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Old 02-02-2003, 11:07 PM
 
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Default Russian sends supplies up to space station

isnt it wonderful that our cooperation with Russian means nobody gets stranded. And
they still have a soyuz capsule up there to get back home. Ingrid

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Old 02-02-2003, 11:15 PM
K30a
 
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Default Russian sends supplies up to space station


I kept thinking about that all day.

The alternative would have made a
good Bruce Willis movie...


k30a
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Old 03-02-2003, 01:58 PM
BenignVanilla
 
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Default Russian sends supplies up to space station

wrote in message
...
isnt it wonderful that our cooperation with Russian means nobody gets

stranded. And
they still have a soyuz capsule up there to get back home. Ingrid


Hey, we still have three shuttles...no one is stranded yet!

BV.


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Old 03-02-2003, 05:27 PM
Lee Brouillet
 
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Default Russian sends supplies up to space station

Just for grins and giggles, the Russian supply ship was scheduled months
ago: they don't have the ability to put one up at the drop of a hat any more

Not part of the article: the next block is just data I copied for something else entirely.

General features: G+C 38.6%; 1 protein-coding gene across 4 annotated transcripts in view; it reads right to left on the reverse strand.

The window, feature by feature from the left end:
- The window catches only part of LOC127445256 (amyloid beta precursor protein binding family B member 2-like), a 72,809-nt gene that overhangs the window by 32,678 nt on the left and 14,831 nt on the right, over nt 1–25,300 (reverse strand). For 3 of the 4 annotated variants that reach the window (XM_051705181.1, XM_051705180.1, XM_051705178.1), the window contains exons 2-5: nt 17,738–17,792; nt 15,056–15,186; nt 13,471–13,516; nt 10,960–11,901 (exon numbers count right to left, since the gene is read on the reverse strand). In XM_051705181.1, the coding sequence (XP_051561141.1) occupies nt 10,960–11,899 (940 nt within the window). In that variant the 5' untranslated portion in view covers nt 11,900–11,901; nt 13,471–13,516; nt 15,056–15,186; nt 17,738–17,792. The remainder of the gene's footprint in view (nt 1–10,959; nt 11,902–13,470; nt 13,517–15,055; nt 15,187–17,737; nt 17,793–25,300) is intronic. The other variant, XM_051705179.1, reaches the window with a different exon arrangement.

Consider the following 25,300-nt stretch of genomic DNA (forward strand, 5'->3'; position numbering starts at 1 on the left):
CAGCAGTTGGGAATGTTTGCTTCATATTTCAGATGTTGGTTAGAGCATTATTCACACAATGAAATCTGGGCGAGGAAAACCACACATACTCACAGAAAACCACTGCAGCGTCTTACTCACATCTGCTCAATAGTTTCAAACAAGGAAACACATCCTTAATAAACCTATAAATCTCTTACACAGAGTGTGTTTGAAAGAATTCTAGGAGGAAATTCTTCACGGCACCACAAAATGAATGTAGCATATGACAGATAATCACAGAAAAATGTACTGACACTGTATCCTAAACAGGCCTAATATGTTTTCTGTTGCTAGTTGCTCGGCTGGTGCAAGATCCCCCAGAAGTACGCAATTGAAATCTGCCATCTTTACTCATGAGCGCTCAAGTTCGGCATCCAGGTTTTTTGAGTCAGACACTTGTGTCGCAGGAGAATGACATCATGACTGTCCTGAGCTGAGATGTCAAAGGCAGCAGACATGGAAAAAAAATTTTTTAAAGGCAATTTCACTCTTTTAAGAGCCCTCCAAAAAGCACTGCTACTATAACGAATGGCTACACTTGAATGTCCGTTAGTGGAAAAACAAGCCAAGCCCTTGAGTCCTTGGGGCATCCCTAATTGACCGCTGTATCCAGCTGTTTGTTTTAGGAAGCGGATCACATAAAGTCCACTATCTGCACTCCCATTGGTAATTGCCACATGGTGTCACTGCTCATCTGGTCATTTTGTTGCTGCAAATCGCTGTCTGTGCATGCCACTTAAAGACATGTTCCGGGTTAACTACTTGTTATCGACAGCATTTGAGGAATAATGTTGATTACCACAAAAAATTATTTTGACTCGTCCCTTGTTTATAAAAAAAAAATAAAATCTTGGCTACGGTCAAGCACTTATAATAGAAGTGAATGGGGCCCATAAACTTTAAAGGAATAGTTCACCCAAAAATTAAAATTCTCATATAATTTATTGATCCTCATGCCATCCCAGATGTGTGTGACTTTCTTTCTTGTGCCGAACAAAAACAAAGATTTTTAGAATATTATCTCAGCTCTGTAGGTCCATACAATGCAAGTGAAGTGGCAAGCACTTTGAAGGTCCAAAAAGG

than we do. It was just good timing that it went up when it did. I
(personally speaking) feel that the space program is something that we need.
I understand the necessity to find out the "whys" of an accident so that
(hopefully) it can be avoided in the future, but we need to continue as
rapidly as possible, no more 3 year delays (like they did with Challenger).
I was standing on the roof at work to watch the Challenger launch, and was
horrified to see it blow up like it did. But those people died doing what
they loved, and that has to be better than a lot of other ways to die.

Lee


wrote in message
...
isnt it wonderful that our cooperation with Russian means nobody gets

stranded. And
they still have a soyuz capsule up there to get back home. Ingrid



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Old 03-02-2003, 07:52 PM
 
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Default Russian sends supplies up to space station